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My question was inspired by this question, which got me thinking. According to Newton's Law of Gravitation,

$$F = G\frac{m_1m_2}{r^2},$$

the gravity of an object is inversely proportional to the square distance between the objects, meaning that the closer the objects, or, rather, their centers of mass, get, the higher the gravitational force between them. If this is the case, why are black holes "special"? Seeing as a star is made of gas & plasma, would an object at what would become the event horizon after it becomes a black hole be "sucked in" and, assuming it isn't destroyed by heat or various pressures, not be able to get out of the gravitational pull?

If an object were extremely close to the center of gravity of a planet, whether it was solid or gas, would it be able to get out? The Schwartzchild radius for Earth, according to Wikipedia, is 8.87 millimeters. If someone were able to get that close to its center of gravity, would he/she be able to escape?

What about for smaller objects, which have a Schwarzchild radius measured in nanometers or smaller, which is the size of atoms & subatomic particles? I assume there is a limit where subatomic forces like the strong & weak forces take over, but what is that limit & why does it happen?

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Here are several thought experiments (and what happens in each). I'll ignore relativistic effects like time distortion - not for your sake, but mine :)

  • The earth collapses to a black hole beneath our feet. We fall with it, and end up inside a black hole, presumably dead.
  • The earth collapses to a black hole beneath our feet, but we stay in the same place. In this case, we feel exactly the same gravitational pull (although a lot more fear).
  • The earth remains the same size and shape, and we drill down to within its swarzchild radius. Say we're considering a particle at the very center of the earth. It will feel no gravitational pull at all, because each bit of the earth will be pulling it in a different direction. The pull from the mass at the north pole will be opposed by the pull from the mass at the south pole, and so on. Escape is easy from here.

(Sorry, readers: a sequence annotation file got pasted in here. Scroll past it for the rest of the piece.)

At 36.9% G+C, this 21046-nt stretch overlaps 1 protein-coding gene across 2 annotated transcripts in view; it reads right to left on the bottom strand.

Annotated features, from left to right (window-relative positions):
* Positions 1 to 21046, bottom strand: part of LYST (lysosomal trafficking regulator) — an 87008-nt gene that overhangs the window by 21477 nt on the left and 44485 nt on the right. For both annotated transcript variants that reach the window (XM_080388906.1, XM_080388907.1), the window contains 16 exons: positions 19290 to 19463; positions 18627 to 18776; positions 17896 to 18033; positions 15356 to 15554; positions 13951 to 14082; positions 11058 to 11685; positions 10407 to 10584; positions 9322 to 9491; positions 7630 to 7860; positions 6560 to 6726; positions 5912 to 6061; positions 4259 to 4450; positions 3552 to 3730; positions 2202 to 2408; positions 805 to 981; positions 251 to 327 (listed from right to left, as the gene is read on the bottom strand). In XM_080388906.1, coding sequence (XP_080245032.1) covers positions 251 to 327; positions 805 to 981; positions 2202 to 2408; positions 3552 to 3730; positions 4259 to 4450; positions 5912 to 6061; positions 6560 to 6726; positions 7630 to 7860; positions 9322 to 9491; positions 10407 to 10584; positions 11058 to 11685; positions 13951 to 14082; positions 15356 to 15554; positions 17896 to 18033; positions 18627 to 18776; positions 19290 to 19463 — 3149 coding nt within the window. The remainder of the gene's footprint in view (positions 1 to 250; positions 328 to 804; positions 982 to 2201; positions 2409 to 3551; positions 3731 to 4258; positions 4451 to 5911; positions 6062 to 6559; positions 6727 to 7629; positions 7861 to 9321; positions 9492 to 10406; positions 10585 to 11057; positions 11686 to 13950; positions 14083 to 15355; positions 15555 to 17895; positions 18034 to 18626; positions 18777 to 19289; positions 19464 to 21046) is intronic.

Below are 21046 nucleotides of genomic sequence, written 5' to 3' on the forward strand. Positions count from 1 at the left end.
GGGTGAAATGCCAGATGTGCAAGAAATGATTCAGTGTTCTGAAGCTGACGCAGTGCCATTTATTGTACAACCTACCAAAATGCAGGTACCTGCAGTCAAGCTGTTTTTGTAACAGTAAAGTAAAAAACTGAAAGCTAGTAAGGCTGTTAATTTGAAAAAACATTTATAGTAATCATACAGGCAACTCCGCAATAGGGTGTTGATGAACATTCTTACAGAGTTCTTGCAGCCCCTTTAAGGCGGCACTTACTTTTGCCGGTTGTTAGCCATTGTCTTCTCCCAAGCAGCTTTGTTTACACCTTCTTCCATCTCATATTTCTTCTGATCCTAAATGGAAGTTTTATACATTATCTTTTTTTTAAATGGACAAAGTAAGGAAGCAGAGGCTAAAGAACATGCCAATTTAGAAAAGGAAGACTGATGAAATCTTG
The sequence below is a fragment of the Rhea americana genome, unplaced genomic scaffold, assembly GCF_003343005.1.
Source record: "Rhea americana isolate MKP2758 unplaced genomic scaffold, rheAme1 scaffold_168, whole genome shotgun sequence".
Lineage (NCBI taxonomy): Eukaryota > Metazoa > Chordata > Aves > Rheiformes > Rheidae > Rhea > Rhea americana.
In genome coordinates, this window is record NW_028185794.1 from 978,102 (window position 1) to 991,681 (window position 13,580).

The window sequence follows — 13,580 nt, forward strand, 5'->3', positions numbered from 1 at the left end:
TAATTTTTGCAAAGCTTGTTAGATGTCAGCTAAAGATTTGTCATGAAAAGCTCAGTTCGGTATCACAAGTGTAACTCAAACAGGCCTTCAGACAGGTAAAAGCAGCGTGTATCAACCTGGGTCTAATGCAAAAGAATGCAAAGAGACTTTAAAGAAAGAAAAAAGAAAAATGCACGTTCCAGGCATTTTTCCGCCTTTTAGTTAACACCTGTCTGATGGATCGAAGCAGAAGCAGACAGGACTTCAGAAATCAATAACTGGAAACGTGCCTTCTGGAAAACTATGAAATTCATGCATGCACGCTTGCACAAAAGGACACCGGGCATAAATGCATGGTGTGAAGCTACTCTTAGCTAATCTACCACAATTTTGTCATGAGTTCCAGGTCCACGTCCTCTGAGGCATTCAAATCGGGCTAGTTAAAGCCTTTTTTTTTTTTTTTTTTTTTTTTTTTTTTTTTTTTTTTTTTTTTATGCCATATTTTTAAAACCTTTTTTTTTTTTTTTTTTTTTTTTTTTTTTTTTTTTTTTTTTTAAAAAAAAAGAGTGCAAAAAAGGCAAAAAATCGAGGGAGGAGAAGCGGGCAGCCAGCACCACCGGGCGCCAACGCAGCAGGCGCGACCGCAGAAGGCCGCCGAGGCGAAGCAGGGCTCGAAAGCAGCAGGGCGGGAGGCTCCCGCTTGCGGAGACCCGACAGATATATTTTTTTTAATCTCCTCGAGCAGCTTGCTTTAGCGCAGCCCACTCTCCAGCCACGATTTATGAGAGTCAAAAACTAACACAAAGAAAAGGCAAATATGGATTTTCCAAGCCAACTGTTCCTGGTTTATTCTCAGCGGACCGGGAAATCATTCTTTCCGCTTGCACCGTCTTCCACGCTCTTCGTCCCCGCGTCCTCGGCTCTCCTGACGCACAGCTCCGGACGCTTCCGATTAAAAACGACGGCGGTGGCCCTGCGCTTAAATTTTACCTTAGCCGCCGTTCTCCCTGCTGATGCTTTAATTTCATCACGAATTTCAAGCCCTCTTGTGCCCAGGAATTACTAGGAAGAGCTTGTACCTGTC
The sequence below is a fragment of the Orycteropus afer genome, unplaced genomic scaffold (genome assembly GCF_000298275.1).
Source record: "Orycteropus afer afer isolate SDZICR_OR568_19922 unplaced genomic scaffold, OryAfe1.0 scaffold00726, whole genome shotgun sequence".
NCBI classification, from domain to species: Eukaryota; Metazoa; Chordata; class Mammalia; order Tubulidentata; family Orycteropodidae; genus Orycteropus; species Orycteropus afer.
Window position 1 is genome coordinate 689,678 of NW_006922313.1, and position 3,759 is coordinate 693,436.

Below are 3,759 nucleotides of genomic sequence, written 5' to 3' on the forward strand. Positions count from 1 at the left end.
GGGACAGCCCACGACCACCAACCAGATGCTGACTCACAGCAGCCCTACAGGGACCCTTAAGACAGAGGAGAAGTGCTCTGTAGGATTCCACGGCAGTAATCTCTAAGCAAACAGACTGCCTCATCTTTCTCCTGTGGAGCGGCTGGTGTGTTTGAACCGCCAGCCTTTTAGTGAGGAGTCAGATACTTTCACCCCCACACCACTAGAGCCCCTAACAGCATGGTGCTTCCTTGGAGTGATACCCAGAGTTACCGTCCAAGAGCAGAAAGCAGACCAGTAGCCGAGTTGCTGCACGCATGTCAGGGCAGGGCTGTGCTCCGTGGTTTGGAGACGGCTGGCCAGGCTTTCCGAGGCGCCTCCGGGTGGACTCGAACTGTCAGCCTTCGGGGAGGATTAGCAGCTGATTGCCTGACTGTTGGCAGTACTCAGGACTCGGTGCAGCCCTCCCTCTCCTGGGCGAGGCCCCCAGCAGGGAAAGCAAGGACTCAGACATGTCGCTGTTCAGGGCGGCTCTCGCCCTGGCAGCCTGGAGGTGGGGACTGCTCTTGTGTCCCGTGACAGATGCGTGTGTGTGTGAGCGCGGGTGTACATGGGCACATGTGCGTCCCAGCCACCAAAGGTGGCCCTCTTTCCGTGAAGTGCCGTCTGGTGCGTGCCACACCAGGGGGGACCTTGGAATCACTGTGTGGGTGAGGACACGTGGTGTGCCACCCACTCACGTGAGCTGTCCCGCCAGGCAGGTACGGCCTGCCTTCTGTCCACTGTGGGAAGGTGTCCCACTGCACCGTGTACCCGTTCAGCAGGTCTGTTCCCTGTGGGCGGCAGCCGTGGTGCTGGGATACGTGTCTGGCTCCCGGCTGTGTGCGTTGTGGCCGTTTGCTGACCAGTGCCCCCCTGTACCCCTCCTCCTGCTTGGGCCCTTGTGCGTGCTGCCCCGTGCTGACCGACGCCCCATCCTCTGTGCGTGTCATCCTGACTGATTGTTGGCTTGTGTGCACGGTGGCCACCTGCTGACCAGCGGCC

Black holes are special not because the mass is large (many black holes have masses on the order of the mass of the sun), but because the radius is small. You can get close to the black hole, and every particle there will pull you in the same direction. The forces add up, instead of cancelling.

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  • $\begingroup$ Wow, I didn't think of forces pulling on you from all different directions. Well, I didn't think much of this at all until I saw that question I linked to :). $\endgroup$ – trysis Apr 16 '14 at 2:11
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The answer is "maybe". Anomalous gravitational effects in black holes just exist beyond a region called "event horizon". After the collapse, only bodies moving very closely the "event horizont" can feel these bizzare gravitational effects. That's a good example about it: if the sun collapses to a black hole right now, gravitationaly, nothing would change for the planets, but if something is near enough (or inside) the "event horizon" of the "black hole-sun", then it will be subject to a colossal gravitational force.

If you want to know more about the "event horizon", you can study about "schwarzschild radius".

(I'm sorry about any English mistake)

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Astrophysically no, because the star has to go through supernova to form a blackhole. Some of the mass will be pushed away by the explosion, so the black hole will have a smaller mass than the star before supernova.

If we ignore this and assume that mass stays the same then the object will feel the same gravity if it is at a safe distance, for the following reason. The (exterior) solution of Einstein's equations for a non-rotating neutral star is the Schwarzschild metric. After the gravitational collapse the metric will still be Schwarzschild. So if the object is far enough it should not feel any difference because geodesic equations will stay the same.

If the object is too close:

The object has to be inside the star to be very close to Schwarzshild radius. During gravitational collapse it will either be sucked in or pushed away by supernova. Either way it would feel a different gravity because the interior solution for a star is not schwarzschild.

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